'til then I view things as spooky. I'm confident in TG and believe he is correct. I'm more confident in concrete. :>)
    14 Oct 2013, 10:10 AM Reply Like
  • I seem to recall TG said much the same thing before the PIPE.
    14 Oct 2013, 11:46 AM Reply Like
  • ngs: My recollection was that Mr. Granville made his remark during the Q&A part of the meeting. My interpretation of what he said was that the company will get to break-even before it runs out of cash unless it has to use that cash to expand capacity (ie a high quality problem).


    I agree with you that it was the single most important point to come out of that meeting. In the discussion after my notes were published, I wrote something to the effect that if you have confidence in TG then it is a fantastic time to buy the stock.


    My hesitation is that I'm certain that Mr. Granville didn't expect the stock to "break". So far Mr. Granville has been correct. However, he sure seems to have a flair for the dramatic. Also, by his own admission things have taken longer to develop than he ever expected. So, these are all positive developments and I for one am buying more stock, but Axion isn't out of the woods yet.
    14 Oct 2013, 11:17 PM Reply Like
  • Well put that we're not "out of the woods" yet on financing. I didn't hear the comment or its context, but to say for certain that breakeven will come before the cash runs low strikes me as a bad prediction. What if the stock stays broken so that the 6 installments going forward all have to be paid in cash rather than stock? That, plus 6 $250k penalties, would probably cause a liquidity crisis unless sales are already ramping rapidly that we aren't aware of.
    14 Oct 2013, 11:44 PM Reply Like
  • John,


    I while back you published:


    It seems the action in AXPW is not isolated. I saw lost of buying across the energy-storage and renewable energy producer space last week, particularly around 10:00 AM Friday.
    14 Oct 2013, 12:05 PM Reply Like
  • It's too early to say for sure, but it looks like the sector may be coming back into favor as several stocks including ALTI, CBAK, ENS, HPJ, KNDI and UQM have had nice bounces of late.
    14 Oct 2013, 12:10 PM Reply Like
  • Using the (XLE) as a proxy, it's been on a steady tear with nice steady wave patterns for the last year.


    W/o going in-depth, ATM it's looking like it's hitting at least a short-term consolidation point before deciding next move.


    Anyway, low of XLE on 12/31 was $69.57 and recent high was $85.68 9/18, so consolidation seems like its needed. It looks like it's trying to form a symmetrical triangle pattern, which will have an upward break out 54% of the time - that's pretty close to random.


    So I wouldn't want to guess on which way we are going from here.


    On (UQM), $1.45, $1.55 were a couple points I picked a while back to watch. It got the first and I believe will go at least to the second.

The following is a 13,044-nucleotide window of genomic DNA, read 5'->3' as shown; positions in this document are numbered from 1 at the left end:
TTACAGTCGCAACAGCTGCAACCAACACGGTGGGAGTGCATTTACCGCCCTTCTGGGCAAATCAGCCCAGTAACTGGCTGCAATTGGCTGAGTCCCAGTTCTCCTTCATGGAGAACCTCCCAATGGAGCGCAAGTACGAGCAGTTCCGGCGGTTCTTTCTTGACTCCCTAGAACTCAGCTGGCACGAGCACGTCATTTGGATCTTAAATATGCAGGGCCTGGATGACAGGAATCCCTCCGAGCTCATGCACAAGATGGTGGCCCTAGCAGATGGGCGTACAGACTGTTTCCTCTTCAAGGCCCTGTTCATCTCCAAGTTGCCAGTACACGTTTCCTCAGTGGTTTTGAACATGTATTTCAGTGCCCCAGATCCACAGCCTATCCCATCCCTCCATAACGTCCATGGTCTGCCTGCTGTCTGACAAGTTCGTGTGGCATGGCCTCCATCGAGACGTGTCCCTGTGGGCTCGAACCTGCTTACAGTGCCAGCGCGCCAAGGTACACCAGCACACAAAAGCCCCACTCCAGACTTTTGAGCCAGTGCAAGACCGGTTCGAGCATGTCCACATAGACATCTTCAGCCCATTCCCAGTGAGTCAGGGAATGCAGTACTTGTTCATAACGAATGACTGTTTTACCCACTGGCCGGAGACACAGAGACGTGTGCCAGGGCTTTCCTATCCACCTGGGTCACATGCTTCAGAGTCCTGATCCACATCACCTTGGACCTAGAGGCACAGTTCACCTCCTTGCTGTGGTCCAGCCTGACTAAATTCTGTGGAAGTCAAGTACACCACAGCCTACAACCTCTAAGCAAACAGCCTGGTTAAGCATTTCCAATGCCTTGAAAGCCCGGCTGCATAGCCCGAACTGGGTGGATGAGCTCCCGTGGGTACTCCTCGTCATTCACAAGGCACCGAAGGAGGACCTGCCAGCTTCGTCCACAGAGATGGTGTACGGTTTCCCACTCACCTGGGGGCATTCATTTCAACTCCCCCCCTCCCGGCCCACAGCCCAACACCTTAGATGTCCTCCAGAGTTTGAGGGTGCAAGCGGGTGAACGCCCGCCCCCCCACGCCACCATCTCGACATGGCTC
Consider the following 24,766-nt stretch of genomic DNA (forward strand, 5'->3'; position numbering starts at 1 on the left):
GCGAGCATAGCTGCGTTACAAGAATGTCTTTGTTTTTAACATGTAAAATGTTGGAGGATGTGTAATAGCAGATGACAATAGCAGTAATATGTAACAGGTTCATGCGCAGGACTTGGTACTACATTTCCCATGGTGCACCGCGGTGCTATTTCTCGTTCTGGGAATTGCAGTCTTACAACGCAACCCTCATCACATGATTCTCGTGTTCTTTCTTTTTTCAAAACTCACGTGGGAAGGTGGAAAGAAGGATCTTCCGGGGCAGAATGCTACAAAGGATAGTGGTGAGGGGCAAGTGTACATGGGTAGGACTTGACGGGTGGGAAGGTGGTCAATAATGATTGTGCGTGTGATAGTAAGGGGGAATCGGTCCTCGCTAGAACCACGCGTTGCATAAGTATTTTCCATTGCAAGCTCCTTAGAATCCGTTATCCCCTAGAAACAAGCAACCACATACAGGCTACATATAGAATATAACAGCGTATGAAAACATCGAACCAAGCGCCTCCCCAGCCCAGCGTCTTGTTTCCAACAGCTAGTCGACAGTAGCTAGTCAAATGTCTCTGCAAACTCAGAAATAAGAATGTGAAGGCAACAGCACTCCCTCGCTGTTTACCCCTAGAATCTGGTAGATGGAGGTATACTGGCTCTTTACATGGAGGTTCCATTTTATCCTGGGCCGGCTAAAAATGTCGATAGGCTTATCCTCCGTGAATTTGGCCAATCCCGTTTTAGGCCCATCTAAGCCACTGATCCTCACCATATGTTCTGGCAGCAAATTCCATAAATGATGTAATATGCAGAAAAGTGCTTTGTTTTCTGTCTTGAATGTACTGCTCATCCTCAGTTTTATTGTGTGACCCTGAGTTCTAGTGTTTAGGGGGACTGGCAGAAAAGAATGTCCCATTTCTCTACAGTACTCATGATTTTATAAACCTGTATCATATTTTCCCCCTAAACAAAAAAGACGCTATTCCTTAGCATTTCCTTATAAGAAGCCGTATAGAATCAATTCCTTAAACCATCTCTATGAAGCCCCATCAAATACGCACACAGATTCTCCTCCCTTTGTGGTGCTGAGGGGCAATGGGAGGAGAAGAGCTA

If we factor in that Oct. is one of the poorer performing months in the market, generally, I think we could see some drop as we add in the dysfunctional government situation.


    14 Oct 2013, 12:30 PM Reply Like
  • John,
    I'd really like to know what some investor(s) "think" they know about ALTI right now? It went from a stock that was trading around $2.30/share (after numerouse reverse splits), on very low volume, to a stock that is suddenly trading over $7/share on high volume. The only "news" that has been released is that they have a new CFO. Just doesn't add up.
    14 Oct 2013, 01:53 PM Reply Like
  • I am nonplussed by their abrupt stock price surge on no news...


    And its continuing at high levels is also puzzling.


    The CFO appointment is not the trigger, imo.


    It has leased property in China and is moving lock, stock and barrel to China (which is not something which makes it more valuable or more investable for me).


    I wouldn't touch it. As for who IS buying it and pushing it up, I wonder if Chinese partners of some kind are doing this...


    There is always the chance of insider data leaking (or a faux leak, which is even scarier) about some huge new customer, perhaps in some field where the titanate LI battery chemistry would be a good idea (assuming they can get the price to match the slot, of course).


    Puzzling, and I don't invest in stocks that puzzle me.


    (And before anyone goes there, I am NOT puzzled by Axion, but I am sometimes baffled by its management).
    14 Oct 2013, 02:25 PM Reply Like
  • Color me equally mystified. Their book value is about $2.66 per share and the stock was trading at book a couple weeks ago, but I have no idea what could have precipitated the change. Sometimes small stocks do that when they've been beaten down too far for too long.
    14 Oct 2013, 02:26 PM Reply Like
  • >JP ... I wish your "sometimes" was more the rule than the exception. I have a candidate for where to apply "sometimes".
    14 Oct 2013, 02:31 PM Reply Like
  • I wonder if one of the penny-stock pump rags did something on ALTI. Might explain it?


    14 Oct 2013, 02:38 PM Reply Like
  • Well John if you're mystified by ALTI you sure as heck must be equally mystified by CBAK. A company that changes CFO's like socks, can't put 2 meaningful quarters together that show the direction the company might be going in regarding sector sales and one who builds scrap like it has more value than the raw material that goes into it.
    14 Oct 2013, 02:50 PM Reply Like
  • >iindelco ... That is just plain funny !!!! Probably just plain true as well.
    14 Oct 2013, 03:04 PM Reply Like
  • Stefan, RE: "BMW has invested in company's before:"


    Thanks for posting this link. Here's a short 2-minute video on BMW's joint venture with SGL, the small start up company you referenced, which produces carbon fibers. It reflects BMW's willingness to collaborate with small companies they deem vital to their future production plans.